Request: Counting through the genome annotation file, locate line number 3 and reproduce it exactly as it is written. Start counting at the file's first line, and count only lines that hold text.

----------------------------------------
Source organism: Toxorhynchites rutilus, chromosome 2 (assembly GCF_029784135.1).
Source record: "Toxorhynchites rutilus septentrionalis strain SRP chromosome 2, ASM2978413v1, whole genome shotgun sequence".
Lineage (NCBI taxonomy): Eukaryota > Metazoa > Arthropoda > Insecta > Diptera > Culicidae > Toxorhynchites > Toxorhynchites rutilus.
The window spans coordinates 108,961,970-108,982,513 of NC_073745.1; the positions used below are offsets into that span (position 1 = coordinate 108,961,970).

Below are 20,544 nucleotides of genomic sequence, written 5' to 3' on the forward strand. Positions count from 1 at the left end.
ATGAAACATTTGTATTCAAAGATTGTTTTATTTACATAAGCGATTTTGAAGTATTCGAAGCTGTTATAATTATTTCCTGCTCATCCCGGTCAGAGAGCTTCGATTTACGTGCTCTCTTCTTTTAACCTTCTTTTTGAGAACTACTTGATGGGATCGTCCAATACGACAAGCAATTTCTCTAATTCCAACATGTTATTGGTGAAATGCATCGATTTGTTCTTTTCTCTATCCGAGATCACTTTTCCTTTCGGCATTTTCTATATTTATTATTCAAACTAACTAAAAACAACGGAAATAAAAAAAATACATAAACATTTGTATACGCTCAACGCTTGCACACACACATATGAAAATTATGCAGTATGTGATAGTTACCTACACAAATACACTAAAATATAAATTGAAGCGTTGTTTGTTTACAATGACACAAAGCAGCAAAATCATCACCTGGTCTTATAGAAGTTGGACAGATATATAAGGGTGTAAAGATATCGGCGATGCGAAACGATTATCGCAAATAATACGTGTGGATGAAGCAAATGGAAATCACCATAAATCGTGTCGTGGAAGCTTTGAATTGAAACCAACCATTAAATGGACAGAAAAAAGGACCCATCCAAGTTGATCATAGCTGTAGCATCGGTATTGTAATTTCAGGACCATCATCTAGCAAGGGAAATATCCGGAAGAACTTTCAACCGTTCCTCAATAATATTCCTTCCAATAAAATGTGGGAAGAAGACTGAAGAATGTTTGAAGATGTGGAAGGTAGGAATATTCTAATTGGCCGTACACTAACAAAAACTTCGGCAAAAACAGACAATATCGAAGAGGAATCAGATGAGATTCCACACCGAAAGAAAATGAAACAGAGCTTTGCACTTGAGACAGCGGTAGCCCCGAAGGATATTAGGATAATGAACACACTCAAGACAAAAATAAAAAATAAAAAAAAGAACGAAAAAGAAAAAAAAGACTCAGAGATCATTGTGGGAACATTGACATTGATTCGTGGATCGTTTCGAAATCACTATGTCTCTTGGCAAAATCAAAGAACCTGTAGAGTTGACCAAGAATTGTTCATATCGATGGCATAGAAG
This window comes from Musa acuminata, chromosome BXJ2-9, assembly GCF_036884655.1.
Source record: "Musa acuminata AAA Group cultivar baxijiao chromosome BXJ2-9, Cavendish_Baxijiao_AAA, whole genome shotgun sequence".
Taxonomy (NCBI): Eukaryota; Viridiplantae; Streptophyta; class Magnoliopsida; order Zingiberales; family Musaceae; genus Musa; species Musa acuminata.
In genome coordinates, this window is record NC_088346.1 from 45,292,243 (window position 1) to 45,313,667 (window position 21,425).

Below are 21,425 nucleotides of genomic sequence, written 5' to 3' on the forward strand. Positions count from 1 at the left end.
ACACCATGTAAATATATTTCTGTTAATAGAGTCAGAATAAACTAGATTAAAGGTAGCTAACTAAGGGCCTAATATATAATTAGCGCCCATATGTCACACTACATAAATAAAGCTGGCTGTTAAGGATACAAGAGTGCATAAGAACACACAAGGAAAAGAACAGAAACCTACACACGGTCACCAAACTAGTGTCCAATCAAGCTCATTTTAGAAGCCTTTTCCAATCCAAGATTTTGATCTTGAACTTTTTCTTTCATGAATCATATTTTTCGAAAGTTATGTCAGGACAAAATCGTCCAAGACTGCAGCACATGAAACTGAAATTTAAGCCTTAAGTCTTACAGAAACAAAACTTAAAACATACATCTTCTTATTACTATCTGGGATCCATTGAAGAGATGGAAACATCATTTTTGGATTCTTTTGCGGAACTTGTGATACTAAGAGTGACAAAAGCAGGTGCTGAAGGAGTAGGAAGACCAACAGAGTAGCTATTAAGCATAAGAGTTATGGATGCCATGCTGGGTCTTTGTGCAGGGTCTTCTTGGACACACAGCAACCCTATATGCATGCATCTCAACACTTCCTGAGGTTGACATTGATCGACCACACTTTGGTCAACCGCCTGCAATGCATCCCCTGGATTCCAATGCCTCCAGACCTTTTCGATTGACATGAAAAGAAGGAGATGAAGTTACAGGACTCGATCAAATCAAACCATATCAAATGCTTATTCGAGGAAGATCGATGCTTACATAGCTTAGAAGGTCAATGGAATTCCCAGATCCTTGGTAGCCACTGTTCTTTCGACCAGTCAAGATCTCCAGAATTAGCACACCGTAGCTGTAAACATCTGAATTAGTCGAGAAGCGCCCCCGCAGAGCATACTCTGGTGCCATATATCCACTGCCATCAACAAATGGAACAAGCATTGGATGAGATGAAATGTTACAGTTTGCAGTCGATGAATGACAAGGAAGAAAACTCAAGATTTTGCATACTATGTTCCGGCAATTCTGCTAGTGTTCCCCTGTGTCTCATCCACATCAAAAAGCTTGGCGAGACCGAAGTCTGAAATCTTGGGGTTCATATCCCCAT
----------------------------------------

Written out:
Lineage (NCBI taxonomy): Eukaryota > Metazoa > Arthropoda > Insecta > Diptera > Culicidae > Toxorhynchites > Toxorhynchites rutilus.